2019年5月30日 星期四

Upshot: Rise of the Working Single Mother

Also: The bond market's warning
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Thursday, May 30, 2019

An Amazon warehouse in Arizona. Moving inventory in warehouses was one of the fastest-growing categories of jobs for single mothers.
Single Mothers Are Surging Into the Work Force
By CLAIRE CAIN MILLER AND ERNIE TEDESCHI

A booming economy is one reason, along with state and local family-friendly policies, but also a fraying federal safety net.

Access to rare earth materials could be dragged into the United States trade war with China. Dozens of factories, shown in 2011, process the minerals in Baotou, in the Inner Mongolia region of China.
The Bond Market Is Giving Ominous Warnings About the Global Economy
By NEIL IRWIN

An inverted yield curve has typically been viewed as a sign that a recession is in the offing.

Bulletin board
Answers to Readers' Questions on Our Coverage of the Russia Investigation
By STEPHEN HILTNER

Our deputy managing editor who oversees The Times's investigative and enterprise journalism answers readers' questions on our coverage of the Mueller report.

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Weekly Highlights
The College Dropout Crisis
By DAVID LEONHARDT AND SAHIL CHINOY

And how to begin solving it.

4 Years of College, $0 in Debt: How Some Countries Make Higher Education Affordable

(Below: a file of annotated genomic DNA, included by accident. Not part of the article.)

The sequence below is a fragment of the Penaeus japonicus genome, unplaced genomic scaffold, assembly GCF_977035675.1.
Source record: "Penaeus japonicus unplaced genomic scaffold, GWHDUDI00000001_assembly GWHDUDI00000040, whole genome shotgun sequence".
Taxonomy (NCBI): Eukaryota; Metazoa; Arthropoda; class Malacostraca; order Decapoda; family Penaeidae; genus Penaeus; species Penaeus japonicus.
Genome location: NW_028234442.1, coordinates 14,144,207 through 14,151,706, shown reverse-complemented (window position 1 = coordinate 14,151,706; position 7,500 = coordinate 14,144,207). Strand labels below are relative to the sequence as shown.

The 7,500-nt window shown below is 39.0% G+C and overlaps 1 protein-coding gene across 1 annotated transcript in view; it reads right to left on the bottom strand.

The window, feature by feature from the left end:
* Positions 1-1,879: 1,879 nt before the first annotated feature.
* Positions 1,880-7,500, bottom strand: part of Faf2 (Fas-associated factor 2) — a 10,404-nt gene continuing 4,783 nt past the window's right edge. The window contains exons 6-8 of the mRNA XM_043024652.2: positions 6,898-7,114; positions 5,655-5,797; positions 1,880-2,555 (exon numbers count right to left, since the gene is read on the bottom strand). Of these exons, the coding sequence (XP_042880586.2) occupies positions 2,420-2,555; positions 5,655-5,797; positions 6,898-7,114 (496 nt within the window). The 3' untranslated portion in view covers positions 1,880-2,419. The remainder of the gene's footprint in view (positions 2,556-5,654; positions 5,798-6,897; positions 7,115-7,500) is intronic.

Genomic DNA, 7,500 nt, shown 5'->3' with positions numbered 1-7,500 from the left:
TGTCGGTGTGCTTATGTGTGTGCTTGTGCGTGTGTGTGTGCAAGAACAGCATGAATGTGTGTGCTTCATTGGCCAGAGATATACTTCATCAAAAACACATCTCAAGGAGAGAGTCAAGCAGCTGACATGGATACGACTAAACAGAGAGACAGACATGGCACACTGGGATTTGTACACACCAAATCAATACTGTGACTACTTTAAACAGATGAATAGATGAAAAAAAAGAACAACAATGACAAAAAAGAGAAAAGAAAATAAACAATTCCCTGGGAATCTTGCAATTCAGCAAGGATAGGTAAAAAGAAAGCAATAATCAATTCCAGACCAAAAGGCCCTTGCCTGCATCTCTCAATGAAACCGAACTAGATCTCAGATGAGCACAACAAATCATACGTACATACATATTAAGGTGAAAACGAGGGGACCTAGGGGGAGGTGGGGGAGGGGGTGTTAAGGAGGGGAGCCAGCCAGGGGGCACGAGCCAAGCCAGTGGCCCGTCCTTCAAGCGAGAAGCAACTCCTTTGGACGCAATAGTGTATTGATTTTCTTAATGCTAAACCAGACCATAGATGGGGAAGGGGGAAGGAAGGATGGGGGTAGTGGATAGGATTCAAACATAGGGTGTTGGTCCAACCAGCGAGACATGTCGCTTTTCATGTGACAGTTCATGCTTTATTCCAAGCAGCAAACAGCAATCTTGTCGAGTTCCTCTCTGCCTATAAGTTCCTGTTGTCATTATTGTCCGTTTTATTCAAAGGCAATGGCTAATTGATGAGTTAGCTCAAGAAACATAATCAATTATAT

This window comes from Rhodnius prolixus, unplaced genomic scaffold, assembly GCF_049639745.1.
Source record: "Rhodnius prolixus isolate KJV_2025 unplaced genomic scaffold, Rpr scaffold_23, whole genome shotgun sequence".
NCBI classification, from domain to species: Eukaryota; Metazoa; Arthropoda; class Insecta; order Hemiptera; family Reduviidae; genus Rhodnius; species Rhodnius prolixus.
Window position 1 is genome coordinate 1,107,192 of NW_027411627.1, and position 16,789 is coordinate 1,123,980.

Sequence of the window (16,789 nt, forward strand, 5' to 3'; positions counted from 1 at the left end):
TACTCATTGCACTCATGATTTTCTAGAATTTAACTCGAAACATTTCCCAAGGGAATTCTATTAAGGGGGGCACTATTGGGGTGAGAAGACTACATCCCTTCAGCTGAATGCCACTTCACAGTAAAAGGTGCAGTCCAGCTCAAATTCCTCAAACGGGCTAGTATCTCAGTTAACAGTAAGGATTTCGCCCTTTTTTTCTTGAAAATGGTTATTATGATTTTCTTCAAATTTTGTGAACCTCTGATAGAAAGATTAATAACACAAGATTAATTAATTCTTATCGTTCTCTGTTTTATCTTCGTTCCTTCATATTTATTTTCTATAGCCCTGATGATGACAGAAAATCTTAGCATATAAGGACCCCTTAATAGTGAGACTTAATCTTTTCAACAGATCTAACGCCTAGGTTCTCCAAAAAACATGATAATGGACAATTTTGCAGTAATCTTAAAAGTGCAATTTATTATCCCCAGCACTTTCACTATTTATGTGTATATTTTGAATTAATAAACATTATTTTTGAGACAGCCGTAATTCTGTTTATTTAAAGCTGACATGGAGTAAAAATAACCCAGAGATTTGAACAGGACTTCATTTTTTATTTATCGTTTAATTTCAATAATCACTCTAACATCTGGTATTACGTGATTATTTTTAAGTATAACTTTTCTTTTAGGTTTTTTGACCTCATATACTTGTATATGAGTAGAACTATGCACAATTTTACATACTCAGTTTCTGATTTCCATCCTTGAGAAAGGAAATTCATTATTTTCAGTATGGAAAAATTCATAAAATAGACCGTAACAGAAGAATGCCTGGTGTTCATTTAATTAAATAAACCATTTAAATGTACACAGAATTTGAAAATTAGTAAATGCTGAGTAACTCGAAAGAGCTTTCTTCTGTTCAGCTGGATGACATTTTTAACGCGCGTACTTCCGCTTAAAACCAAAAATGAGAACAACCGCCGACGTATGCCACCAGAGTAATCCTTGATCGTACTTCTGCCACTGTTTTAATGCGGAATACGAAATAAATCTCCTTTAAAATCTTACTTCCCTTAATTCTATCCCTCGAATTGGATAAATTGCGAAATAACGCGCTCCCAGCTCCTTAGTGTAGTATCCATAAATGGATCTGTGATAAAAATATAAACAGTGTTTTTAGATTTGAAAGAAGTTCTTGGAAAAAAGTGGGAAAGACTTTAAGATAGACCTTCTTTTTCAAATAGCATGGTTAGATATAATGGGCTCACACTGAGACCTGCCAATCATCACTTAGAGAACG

By LARA TAKENAGA

When we asked people around the world what sort of financial burden they bore for their higher education, we heard how much it varies from country to country.

Economic View
A store in Santiago, Chile. A study found that an effort by the country's tax authority to determine the extent of fraud in value-added tax collections confirmed the system's self-enforcing nature.
Why a Tax the U.S. Hasn't Embraced Has Found Favor in Much of the World
By SEEMA JAYACHANDRAN

Value-added taxes are popular in many countries, especially those that are less affluent. The great advantage is a built-in feature that deters tax evasion, an emerging body of research shows.

In Case You Missed It
A temp agency hired Mindy Cruz to be a recruiter for Google. She worked side by side with full-time employees but was fired after rejecting her Google manager's advances, she said.
Jessica Eve Rattner for The New York Times
By DAISUKE WAKABAYASHI
The tech company has long used contractors, but some employees worry that a growing reliance on them represents a shifting, less admirable work culture.
Marta Ramos, left, is a janitor at Apple headquarters. That's the same job Gail Evans, right, held at Kodak in the 1980s.
From left: Jason Henry for The New York Times; Tony Luong for The New York Times
Economic Trends
By NEIL IRWIN
Focusing on core competence and outsourcing the rest has made U.S. companies lean, nimble and productive. It has also left lots of people worse off.
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